Writers have always had it tough.

According to a recent blog by Michael Hyatt, Google research indicates that 130 million books have been published in world history. Presumably, we are counting cuneiform tablets, papyrus, printing presses and now e-books. The numbers are staggering, and they are only increasing.

So you have competition. But we have today, I think, advantages as writers that our ancestors did not.

On a trip to Israel last week, my son and I visited a couple sites that are touchstones in history for writers.

The Dead Sea Scrolls, housed at the Israel Museum in Jerusalem, are quite a site to behold. Ancient characters on scrolls that seem too brittle even to look at. Then the location of the find – Qumran – is quite striking, too. Here, a particular Jewish sect devoted whole lives to the copying of sacred texts. Although the climate there is now harsh (I thought much of it looks like a moonscape), I suspect it wasn’t quite as harsh 2,000 years ago. At least there was probably more vegetation than exists now, but the point is, it was a challenging environment in which to write and transcribe.

This region, the Middle East, is thought to be the cradle of civilization, and the development of writing is a fascinating field of study.

At Ir David (“The City of David”) archaeological park just inside Jerusalem’s Old City, you can tour an entire exhibit on the development of writing. And if you could read Hebrew and other ancient Near East texts, you would see that they wrote and read from right to left, not the reverse, which we employ today.

From a placard at the exhibit: “Writing from right to left is known as ‘natural,’ since it is natural for the right hand to start on the right hand side and to move to the left. Writing from left to right is known as ‘logical,’ since this is the way the writer reveals the words as they are written.”

As Europe developed, and writers used bark and then parchment, we developed writing styles that move from left to right.

Another museum placard reads thus: “In the first stages of the development of various scripts, letters were written in columns and rows, from right to left or from left to right, and even in both directions [a style of writing known as Boustrophedon, which in Greek means ‘ox walk’]. The position of the letters was also not fixed. Later on, both the letters and the direction of writing stabilized and became defined.”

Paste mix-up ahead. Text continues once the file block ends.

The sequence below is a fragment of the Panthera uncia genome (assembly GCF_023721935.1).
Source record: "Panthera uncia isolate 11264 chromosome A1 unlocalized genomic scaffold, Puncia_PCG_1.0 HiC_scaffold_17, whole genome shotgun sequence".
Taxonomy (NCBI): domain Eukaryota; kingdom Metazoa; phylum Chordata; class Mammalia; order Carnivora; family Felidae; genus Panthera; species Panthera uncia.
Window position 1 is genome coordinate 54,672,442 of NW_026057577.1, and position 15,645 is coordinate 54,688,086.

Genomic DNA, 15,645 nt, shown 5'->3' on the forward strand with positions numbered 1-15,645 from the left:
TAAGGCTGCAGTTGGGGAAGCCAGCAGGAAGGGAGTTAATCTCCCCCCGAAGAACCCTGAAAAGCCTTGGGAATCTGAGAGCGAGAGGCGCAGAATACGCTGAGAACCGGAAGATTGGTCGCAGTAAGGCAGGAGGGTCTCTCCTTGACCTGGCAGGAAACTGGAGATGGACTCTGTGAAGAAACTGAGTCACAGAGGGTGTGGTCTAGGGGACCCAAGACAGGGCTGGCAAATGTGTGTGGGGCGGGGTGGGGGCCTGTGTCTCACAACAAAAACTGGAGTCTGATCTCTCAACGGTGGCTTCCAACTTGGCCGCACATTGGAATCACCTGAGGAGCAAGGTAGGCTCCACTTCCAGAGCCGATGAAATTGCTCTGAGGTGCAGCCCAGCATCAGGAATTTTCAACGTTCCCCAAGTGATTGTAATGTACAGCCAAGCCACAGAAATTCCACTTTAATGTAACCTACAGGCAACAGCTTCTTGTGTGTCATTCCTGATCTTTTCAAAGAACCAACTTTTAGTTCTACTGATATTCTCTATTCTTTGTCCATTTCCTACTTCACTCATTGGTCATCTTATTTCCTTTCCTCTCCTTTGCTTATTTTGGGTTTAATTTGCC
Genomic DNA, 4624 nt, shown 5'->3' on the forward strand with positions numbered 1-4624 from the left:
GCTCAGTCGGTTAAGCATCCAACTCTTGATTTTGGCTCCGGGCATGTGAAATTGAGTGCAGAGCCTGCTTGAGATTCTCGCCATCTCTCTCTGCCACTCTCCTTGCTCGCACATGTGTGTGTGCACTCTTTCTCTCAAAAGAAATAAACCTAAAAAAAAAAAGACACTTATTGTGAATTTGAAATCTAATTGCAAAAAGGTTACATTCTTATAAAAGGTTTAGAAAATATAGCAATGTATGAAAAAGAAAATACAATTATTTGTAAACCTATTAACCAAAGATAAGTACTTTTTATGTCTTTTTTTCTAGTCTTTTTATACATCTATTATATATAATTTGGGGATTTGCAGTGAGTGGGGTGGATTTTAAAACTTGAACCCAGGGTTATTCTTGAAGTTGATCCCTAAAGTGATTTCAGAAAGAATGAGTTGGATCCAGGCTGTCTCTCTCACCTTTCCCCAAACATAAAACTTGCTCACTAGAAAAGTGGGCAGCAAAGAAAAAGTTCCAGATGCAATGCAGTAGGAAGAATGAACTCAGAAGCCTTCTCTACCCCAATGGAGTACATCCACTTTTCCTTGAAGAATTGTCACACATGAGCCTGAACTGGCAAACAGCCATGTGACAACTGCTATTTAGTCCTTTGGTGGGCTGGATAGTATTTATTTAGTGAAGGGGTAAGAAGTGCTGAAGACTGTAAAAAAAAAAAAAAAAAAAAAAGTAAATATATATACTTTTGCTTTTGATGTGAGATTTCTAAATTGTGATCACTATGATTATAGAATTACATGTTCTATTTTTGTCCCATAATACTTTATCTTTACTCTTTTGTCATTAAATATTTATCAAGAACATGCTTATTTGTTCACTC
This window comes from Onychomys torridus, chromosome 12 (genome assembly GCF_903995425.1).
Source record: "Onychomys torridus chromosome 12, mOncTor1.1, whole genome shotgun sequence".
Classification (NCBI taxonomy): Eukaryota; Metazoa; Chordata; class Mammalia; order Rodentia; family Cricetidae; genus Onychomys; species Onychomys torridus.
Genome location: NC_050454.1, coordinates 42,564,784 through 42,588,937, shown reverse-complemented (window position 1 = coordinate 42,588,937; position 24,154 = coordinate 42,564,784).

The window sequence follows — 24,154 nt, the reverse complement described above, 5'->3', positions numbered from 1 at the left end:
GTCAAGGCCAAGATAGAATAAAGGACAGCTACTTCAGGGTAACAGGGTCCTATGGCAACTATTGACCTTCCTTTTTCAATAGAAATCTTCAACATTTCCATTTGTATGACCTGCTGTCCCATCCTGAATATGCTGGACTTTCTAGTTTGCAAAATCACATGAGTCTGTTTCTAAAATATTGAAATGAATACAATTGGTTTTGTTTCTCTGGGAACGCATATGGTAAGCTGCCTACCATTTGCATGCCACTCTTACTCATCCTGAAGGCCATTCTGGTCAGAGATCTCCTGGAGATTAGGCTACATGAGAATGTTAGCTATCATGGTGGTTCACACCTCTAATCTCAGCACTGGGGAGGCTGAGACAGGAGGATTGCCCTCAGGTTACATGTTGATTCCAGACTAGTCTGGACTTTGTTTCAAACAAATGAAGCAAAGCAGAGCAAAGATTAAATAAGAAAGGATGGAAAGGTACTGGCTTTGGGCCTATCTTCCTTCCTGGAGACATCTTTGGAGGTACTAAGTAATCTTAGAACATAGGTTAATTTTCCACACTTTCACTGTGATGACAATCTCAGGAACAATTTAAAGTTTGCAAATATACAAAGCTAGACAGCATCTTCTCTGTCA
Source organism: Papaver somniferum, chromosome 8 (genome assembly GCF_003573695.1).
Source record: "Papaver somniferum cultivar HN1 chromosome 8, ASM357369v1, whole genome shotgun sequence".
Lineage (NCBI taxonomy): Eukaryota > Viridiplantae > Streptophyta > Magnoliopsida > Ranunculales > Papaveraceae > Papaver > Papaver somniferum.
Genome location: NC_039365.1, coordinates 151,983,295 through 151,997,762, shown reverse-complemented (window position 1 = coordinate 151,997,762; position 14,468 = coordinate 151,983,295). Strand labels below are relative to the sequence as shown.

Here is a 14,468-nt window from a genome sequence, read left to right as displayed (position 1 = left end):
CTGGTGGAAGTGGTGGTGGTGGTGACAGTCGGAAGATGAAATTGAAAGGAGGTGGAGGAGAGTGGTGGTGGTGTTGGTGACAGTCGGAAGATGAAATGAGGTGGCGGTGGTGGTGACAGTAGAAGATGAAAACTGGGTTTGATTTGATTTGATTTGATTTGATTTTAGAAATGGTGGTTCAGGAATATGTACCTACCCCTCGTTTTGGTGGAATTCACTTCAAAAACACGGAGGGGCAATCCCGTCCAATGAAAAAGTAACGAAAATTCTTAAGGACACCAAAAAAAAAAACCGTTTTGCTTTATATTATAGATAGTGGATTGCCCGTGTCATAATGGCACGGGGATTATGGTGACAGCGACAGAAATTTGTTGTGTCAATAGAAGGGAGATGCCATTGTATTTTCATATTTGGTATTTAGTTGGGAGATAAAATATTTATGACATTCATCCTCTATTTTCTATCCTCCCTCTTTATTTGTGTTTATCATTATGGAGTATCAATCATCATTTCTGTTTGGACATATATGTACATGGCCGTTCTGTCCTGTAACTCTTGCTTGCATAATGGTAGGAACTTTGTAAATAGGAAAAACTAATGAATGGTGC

It is in the realm of mechanics that we have an advantage over the ancients, I believe.

Although cuneiform texts survive, many did not, so we have only fragmentary sources with which to construct ancient history. I believe modern computers are better preservatives, whether housed on disks or backup drives, or whether they are sent into orbit. In short, I believe the modern, mechanical art of writing is more “comfortable,” and thus provides us writers with a more conducive environment for writing.

In general, most of us do not spend much of our days foraging for food or dodging outlaws or wild beasts, so we should quit complaining that we don’t have enough time to write, or this or that is a distraction. For a fairly modest sum, most of us can obtain a computer, and the keyboard itself is already much easier to use, in my opinion, than even the manual typewriters I first used 30-odd years ago.

Yet writers of all eras and ages share certain things, among them a human longing for meaning and to understand our world. Whether it is Solomon, or Job in the Bible, or a contemporary like the anonymous Sumerian scribe who wrote:

“What is good in one’s sight is evil for a god.
What is bad in one’s own mind is good for his god.
Who can understand the counsel of the gods in the midst of heaven?
The plan of a god is deep waters, who can comprehend it?
Where has befuddled mankind ever learned what a god’s conduct is?”

We understand that our common humanity unites us, at least in key ways. These ancient lamentations, recorded by earnest writers, are similar in nature to modern writing – whether, say, the non-fiction records of an Elie Weisel, or the soaring fiction of Abraham Verghese (“Cutting for Stone”).

Well, my brief and not exactly coherent little lesson in the development of writing hopefully spurs you on to pursue your passion. The progression of the mechanics of writing is largely behind us now, ground broken by thinking souls who invented the writing instruments so that those of us in the modern world can concentrate almost entirely on ideas and thoughts.

We owe a debt of gratitude to all writers who have come before.

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